Real Leaders

Yes, The World Can Come Together

Every year in September, world leaders gather at the United Nations in New York for the General Assembly’s annual high-level session. The diplomatic gathering draws veteran politicians as well as new faces from all corners of the globe in what is always an interesting and intense week for all. This year was no different.

At the centre of it all is the General Assembly, one of the six main organs of the UN and the only one in which all Member States have equal representation: one nation, one vote. All 193 Member States are represented in this unique forum to discuss and work together on a wide array of international issues covered by the UN Charter, such as development, peace and security, human rights and international law.

This year all 193 Member States addressed the annual general debate, on the theme “Making the United Nations relevant to all people: global leadership and shared responsibilities for peaceful, equitable and sustainable societies.”

As world leaders began to gather in New York, Secretary-General António Guterres kicked things off by participating in a Facebook Live session moderated by Juju Chang of ABC News. He shared his thoughts on issues such as preventing conflicts, gender equality, what it takes to be a successful diplomat and how individuals can influence the policies that shape the world.

The Assembly debates pressing issues that affect millions of people around the world, including peace and security, human rights and development. Each year, on the eve of the opening of the Assembly’s annual session, a prayer service is held with religious and ecumenical leaders at the Church of the Holy Family in New York City.

Preparations for the high-level week begin months in advance and involve staff from across the Secretariat, from security and interpretation services to catering and media liaison.

The view from the podium in the General Assembly Hall where world leaders deliver their statements. At last year’s general debate, the longest statement lasted 43 minutes and was delivered by the President of the Observer State of Palestine, and the shortest statement, which lasted 5 minutes, was delivered by the President of Lithuania.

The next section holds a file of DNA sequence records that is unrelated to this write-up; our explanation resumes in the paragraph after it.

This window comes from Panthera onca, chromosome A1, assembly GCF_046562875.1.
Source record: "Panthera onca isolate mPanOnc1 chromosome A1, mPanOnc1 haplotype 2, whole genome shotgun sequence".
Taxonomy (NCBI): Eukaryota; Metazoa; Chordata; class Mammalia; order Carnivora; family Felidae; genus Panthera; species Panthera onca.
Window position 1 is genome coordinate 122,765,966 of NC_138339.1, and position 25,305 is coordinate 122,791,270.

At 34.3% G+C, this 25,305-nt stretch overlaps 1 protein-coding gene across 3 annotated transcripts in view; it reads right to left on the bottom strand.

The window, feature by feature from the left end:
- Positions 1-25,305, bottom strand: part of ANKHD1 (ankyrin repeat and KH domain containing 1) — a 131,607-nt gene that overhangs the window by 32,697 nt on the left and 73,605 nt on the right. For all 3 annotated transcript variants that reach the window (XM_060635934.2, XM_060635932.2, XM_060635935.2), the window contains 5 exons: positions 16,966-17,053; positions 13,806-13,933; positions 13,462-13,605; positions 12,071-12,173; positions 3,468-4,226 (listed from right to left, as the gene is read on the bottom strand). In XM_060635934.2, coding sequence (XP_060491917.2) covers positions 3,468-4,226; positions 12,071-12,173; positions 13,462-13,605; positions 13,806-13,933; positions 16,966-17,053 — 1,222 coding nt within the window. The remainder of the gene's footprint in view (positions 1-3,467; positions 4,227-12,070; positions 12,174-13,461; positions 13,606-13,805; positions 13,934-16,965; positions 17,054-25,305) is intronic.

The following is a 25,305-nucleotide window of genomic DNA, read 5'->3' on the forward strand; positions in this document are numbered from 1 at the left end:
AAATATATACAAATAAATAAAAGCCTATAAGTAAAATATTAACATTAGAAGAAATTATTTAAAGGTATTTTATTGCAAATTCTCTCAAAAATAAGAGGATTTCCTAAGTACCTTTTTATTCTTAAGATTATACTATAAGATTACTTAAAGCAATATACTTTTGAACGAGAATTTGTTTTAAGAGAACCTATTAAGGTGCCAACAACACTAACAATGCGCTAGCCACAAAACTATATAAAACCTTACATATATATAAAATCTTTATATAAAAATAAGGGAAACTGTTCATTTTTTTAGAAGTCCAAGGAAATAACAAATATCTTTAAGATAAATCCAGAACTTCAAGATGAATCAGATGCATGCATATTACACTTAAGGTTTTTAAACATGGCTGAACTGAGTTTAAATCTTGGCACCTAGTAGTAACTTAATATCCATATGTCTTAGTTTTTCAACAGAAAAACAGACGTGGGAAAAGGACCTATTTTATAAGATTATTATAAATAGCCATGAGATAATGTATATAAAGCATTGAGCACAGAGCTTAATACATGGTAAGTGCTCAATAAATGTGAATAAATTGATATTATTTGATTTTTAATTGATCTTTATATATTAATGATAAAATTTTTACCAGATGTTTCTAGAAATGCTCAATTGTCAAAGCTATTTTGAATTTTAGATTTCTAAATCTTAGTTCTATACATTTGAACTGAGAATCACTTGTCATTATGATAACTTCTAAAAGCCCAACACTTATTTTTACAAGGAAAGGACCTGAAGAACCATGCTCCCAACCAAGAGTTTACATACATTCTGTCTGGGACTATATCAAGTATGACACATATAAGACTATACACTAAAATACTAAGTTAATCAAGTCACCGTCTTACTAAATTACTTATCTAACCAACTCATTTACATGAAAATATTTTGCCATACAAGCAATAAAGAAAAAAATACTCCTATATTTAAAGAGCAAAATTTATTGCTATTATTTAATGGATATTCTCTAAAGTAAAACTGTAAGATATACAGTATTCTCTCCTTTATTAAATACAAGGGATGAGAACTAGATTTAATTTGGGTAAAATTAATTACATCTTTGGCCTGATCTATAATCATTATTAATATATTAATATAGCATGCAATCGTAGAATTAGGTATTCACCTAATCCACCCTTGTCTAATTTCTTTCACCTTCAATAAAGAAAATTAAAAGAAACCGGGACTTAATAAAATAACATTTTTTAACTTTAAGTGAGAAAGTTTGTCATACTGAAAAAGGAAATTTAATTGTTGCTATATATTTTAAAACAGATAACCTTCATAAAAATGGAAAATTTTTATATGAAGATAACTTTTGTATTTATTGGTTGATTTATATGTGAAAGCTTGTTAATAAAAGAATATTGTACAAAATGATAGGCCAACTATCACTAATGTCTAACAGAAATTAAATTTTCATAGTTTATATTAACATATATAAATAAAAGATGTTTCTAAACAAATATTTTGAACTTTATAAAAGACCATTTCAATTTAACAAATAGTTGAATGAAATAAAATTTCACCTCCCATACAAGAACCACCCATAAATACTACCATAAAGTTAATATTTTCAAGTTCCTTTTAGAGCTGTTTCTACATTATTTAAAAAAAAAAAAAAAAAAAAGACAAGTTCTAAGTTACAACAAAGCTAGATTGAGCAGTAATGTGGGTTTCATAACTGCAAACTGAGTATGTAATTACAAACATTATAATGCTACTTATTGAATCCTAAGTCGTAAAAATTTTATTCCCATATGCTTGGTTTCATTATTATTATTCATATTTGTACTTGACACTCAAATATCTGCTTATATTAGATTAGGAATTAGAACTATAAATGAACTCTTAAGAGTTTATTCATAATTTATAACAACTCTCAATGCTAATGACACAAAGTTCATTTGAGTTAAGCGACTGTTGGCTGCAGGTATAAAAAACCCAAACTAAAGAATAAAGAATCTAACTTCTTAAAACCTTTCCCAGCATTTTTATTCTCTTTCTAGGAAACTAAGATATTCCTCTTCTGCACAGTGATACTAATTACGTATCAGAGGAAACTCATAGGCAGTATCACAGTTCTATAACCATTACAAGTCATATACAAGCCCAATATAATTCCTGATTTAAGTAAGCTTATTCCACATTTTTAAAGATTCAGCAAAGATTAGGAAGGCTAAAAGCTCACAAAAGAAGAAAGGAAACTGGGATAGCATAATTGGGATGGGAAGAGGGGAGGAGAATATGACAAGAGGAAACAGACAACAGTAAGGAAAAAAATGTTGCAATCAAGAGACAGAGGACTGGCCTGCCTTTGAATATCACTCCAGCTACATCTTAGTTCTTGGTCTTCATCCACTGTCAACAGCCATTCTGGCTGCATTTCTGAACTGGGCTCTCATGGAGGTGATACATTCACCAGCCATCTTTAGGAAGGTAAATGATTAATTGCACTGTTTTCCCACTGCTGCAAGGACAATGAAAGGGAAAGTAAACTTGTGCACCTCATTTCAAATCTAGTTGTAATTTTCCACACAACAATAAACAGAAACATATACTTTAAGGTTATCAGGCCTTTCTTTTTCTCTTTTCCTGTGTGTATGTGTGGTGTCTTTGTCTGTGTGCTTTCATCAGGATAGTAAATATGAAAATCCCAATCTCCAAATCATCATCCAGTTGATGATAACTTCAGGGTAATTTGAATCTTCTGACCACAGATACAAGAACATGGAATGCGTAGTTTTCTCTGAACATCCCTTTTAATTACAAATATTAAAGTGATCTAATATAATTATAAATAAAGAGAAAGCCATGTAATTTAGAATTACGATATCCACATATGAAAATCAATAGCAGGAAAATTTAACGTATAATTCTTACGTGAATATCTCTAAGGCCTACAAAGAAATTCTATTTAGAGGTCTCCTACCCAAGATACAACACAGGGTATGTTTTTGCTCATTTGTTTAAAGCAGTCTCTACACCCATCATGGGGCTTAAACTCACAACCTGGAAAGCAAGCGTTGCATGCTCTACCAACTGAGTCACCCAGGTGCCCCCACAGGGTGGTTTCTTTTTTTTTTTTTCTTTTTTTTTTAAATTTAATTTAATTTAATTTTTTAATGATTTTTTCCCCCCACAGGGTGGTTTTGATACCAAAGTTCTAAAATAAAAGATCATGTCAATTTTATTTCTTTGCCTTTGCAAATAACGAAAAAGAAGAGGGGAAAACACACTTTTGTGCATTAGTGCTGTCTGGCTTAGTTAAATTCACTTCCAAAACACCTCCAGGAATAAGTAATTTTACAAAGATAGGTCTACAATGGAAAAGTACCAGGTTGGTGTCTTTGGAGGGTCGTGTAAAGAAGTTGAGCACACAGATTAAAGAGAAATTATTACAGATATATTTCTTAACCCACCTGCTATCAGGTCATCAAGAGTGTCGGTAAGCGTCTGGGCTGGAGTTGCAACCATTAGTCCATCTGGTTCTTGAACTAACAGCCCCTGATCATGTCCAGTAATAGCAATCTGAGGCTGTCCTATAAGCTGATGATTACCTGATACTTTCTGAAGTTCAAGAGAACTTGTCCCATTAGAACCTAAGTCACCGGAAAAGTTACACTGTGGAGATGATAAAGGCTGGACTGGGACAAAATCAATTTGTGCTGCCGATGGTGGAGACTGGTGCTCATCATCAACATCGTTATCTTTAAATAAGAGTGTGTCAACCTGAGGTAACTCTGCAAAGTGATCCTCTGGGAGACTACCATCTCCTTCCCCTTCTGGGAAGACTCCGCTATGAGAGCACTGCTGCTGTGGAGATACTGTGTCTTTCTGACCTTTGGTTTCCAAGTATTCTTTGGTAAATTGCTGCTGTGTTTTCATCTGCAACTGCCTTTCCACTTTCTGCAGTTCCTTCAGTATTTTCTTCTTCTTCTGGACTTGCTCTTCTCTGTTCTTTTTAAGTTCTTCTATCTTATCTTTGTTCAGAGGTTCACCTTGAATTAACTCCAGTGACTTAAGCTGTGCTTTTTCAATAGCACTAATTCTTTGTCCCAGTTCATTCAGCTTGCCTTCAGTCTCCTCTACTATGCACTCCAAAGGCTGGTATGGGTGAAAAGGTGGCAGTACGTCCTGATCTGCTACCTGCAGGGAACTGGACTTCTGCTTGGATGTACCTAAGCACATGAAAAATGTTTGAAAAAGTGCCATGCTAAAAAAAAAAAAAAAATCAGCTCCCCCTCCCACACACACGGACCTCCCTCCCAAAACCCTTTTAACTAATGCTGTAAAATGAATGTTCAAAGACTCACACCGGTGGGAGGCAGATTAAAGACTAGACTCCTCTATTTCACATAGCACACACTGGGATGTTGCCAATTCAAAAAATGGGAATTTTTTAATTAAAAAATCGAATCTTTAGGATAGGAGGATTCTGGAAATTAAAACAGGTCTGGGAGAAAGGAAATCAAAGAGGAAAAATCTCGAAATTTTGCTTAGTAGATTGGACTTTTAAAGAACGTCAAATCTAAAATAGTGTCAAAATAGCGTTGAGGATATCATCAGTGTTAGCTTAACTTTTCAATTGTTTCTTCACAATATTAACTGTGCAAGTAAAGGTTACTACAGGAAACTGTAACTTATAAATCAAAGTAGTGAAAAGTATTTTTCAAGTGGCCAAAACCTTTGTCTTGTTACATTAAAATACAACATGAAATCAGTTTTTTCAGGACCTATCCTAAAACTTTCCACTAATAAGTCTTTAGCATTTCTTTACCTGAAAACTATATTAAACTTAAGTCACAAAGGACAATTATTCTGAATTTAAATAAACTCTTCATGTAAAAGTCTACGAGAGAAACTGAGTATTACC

The high-level week brought together world leaders from around the globe, including over 100 heads of State and government, including French President Emmanuel Macron and Argentinian Vice President Gabriela Michetti.

Thousands of journalists descended on UN Headquarters to cover the myriad events that take place in addition to the speeches delivered by world leaders.

The SDG Media Zone at UN Headquarters served as a platform for editors, bloggers, content creators and influencers to discuss ways to engage on the Sustainable Development Goals, which commit governments to end poverty, reduce inequalities and protect the planet by 2030. Among the participants were Deputy Secretary-General Amina Mohammed and Alison Smale, Under-Secretary-General for Global Communications.

Attendees at the high-level session also included renowned personalities who serve as advocates for a range of issues at the heart of the UN agenda. Among them was Nobel Laureate and UN Messenger of Peace Malala Yousafzai, who focuses on girls’ education.

The high-level week saw UN officials, governments, civil society and celebrities rally around a number of initiatives, including on financing education for all, advancing the Sustainable Development Goals and promoting maternal and child health.

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